The original Jewish settlers of Peru came from Spain in the sixteenth century to escape the Inquisition. The roots of the modern-day Jewish community date back to the arrival of Ashkenazi Jews from Western and Central Europe, including England and Germany, in the mid-nineteenth century. Before World War I and the inter-war periods, many more Ashkenazi Jews from Eastern Europe and the Ottoman Empire of Sephardim came to Peru. In 1970, the Jewish community reached its peak, with a population of nearly 5,200. However, it has slowly declined since then and there are approximately 3000 Jews living in Peru today.

There are two Orthodox communities in Lima today: the Ashkenazic community and the Sephardic community. The Union Israelita del Peru has 600 members and on Friday night, some
150 people show up to services and on Shabbat morning, around seventy people attend.

In other parts of the country there is little Jewish presence and few places of Jewish heritage. There is a very small Jewish community in Cusco, although the Chabad house hosts a Pesach Seder for hundreds of Israelis each year. Iquitos used to have a big community which was established by immigrants from Morocco during the rubber boom of the late 19th and early 20th centuries.


Although the Jewish community in Peru might be relatively small compared to other South American countries, Lima still has several important Jewish sites. These places are best explored with a Jewish Heritage expert who will guide guests to the most important sights the capital city has to offer.

One visit for example would be to the Museum of Inquisition, which has a dark history as many Jews were put on trial, tortured and held prisoner within this building during the Spanish
Inquisition. Another stop would be at the House of Pilate (Casa de Pilatos), which was built in 1590 and is one of the oldest houses in Lima. It is a magnificent example of a Colonial house
retaining many characteristic features of the early Colonial era, most notably its monumental staircase that is rarely found in architecture of Lima. The house was also used by Jews as a
secretive hiding place from the Inquisition in Colonial times, with the downstairs cellar supposedly being used for Friday Worship.


For guests who are interested in a more personal and in-depth experience, we can also arrange visits to a Jewish Senior Citizens residence or the Jewish School of Lima, which is the only Jewish school in the city attended by over 400 students ranging from kindergarten to high school age.

Peru offers something for everyone and tour options can range from our informative Jewish Heritage tours in Lima to expert-led culinary experiences, cultural visits of Cusco and guided visits to Machu Picchu, considered one of the most important archaeological sites in the world.

JEWISH HERITAGE TOURS

The Jewish Heritage of Lima Tour (Full Day)

This tour is conducted by our Jewish Heritage Expert and includes visits of the main, most interesting sights related to Jewish history in the capital city. The tour is full day and starts 9am until around 5pm. Lunch during the tour can either take place at our experts house (who can cater for special dietary requirements) or at a local Jewish Deli or Cevicheria.

The Jewish Heritage of Lima Tour (Half Day)

We understand that some of our guests are often limited in time so we can also offer the option of just a half day tour where our expert can try to fit in as many of the sights as possible – or adapt the program depending on the interest of your clients. If there is time, lunch can still be arranged at our experts home either after or prior to the tour or alternatively guests can just stop for morning or afternoon tea and Jewish pastries at the house during the tour.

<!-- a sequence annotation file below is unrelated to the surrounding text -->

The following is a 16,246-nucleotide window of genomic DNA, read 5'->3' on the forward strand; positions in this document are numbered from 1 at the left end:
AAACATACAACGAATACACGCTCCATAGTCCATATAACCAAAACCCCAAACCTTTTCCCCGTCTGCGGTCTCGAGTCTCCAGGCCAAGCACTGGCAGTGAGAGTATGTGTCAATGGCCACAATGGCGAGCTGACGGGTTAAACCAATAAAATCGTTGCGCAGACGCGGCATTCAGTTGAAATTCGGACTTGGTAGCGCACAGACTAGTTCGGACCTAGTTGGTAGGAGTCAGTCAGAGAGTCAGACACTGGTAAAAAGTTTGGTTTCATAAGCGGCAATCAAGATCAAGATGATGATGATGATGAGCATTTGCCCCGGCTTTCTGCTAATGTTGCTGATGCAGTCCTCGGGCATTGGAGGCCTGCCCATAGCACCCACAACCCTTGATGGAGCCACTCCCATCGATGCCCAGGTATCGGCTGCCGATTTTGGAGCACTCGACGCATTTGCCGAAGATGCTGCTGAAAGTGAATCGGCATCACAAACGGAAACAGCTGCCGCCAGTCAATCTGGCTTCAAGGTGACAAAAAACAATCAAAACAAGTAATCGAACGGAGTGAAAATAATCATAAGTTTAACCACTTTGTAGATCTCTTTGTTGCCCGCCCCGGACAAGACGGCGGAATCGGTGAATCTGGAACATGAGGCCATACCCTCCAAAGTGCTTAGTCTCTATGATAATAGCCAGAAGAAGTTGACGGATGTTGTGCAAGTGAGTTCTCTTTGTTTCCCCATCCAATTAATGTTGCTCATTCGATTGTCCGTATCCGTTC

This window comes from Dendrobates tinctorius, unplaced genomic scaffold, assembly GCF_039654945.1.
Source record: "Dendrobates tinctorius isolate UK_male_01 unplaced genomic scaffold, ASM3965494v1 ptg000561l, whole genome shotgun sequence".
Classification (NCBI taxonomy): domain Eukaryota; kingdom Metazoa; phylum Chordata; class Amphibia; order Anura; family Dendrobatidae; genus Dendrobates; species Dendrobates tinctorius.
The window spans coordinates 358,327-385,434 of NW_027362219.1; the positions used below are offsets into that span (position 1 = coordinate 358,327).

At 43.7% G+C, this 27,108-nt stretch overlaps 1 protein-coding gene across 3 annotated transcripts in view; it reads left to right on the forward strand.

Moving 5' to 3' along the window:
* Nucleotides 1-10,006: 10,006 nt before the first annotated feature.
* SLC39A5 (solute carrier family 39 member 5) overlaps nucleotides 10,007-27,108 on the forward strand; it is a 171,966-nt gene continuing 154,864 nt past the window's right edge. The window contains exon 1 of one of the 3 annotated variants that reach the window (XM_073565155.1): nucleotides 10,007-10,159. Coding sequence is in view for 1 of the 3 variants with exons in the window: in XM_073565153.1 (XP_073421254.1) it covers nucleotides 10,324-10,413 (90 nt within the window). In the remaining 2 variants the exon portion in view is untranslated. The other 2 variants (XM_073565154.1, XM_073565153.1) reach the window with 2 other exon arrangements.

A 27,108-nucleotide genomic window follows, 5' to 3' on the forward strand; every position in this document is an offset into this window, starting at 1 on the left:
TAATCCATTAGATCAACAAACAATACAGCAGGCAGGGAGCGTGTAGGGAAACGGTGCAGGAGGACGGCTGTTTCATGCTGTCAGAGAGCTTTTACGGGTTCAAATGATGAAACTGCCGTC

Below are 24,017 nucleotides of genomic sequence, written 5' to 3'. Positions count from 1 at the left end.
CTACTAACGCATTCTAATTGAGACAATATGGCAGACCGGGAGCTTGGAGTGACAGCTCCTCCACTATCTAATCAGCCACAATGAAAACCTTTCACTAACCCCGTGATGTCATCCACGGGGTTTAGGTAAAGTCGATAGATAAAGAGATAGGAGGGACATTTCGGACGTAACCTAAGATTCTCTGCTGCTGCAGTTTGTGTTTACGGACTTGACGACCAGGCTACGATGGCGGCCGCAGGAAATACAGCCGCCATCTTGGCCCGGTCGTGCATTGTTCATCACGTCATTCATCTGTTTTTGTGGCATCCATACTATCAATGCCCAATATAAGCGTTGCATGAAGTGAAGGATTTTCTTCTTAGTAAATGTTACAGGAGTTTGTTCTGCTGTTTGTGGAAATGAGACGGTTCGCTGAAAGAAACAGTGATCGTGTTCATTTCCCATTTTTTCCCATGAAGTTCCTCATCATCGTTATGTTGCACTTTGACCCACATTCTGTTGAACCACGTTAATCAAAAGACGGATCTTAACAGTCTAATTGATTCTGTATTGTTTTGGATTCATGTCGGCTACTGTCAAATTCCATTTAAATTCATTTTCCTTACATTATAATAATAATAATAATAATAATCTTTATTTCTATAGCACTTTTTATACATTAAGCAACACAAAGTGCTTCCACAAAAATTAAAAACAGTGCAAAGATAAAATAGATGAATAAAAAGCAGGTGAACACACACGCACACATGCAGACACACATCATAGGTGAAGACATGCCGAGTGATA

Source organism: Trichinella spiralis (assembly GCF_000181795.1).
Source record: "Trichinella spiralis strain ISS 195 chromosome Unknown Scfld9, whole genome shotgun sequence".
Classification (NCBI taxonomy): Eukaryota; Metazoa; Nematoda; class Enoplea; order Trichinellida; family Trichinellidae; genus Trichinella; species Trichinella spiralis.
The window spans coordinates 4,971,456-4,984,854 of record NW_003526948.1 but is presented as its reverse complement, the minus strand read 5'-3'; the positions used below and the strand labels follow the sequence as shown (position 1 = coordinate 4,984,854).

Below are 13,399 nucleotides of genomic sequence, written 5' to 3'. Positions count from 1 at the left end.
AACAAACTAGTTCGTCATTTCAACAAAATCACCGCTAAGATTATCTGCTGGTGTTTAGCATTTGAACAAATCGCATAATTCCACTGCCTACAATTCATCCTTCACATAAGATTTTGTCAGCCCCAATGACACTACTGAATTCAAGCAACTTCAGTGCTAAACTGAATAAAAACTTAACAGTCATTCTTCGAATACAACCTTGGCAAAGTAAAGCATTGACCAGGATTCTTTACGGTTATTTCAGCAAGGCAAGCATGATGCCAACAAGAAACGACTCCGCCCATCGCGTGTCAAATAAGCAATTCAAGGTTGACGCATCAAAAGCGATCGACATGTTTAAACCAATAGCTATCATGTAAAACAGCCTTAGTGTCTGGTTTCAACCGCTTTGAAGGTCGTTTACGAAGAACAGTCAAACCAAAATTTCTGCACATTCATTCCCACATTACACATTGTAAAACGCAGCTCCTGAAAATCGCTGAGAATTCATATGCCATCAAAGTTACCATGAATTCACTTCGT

OTHERS

Not all of our tours have necessarily a focus on Judaism in Lima but are related to it. Please see some examples as below.

Callao (Half Day)
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Callao is the chief sea port of Peru and although widely considered to be something of a coastal suburb of Lima (due to its proximity to the capital city), Callao has always been an independent constitutional province. Callao has struggled with street crime and poverty for years but this however has been slowly changing with the help of a private investor, a visionary who took on the challenge of transforming Callao and who founded the urban art project and community organization ‘Monumental Callao’. The cultural movement known as FUGAZ, has set up in the port city last year as well and is working together with Monumental Callao on exhibitions, transforming spaces into shops for local designers or restaurants and gives artists a platform to exhibit their work, something they would otherwise not be able to afford.

The investor of the entire project is from Israel and we are currently working with his organization ‘Monumental Callao’ on a new tour option which if everything goes according to plan will be led by our Jewish expert and a Jewish artist.

Besides this of course quite special tour we are working on, we already have an art expert-led tour of the project and street art in Callao as well as offer Graffiti classes which are great fun for younger couples or families.

Lima Running Tours

We offer a ‘sightjogging’/running tour in Lima which also includes a run along the Malecon in Miraflores and passes through the Yitzhak Rabin Park. The park was inaugurated in 1998 as homage to the Israeli leader and 1994 Nobel Peace Prize winner, and guests would run through the park or can stop at the monument of Yitzhak Rabin to take a picture.

Culinary

Unfortunately, there is only one Jewish Deli here in Lima so we are unable to do a full ‘Jewish culinary tour’ but our culinary expert would be very happy to assist with special dietary requirements your clients might have and for groups, we can of course organize special caterings.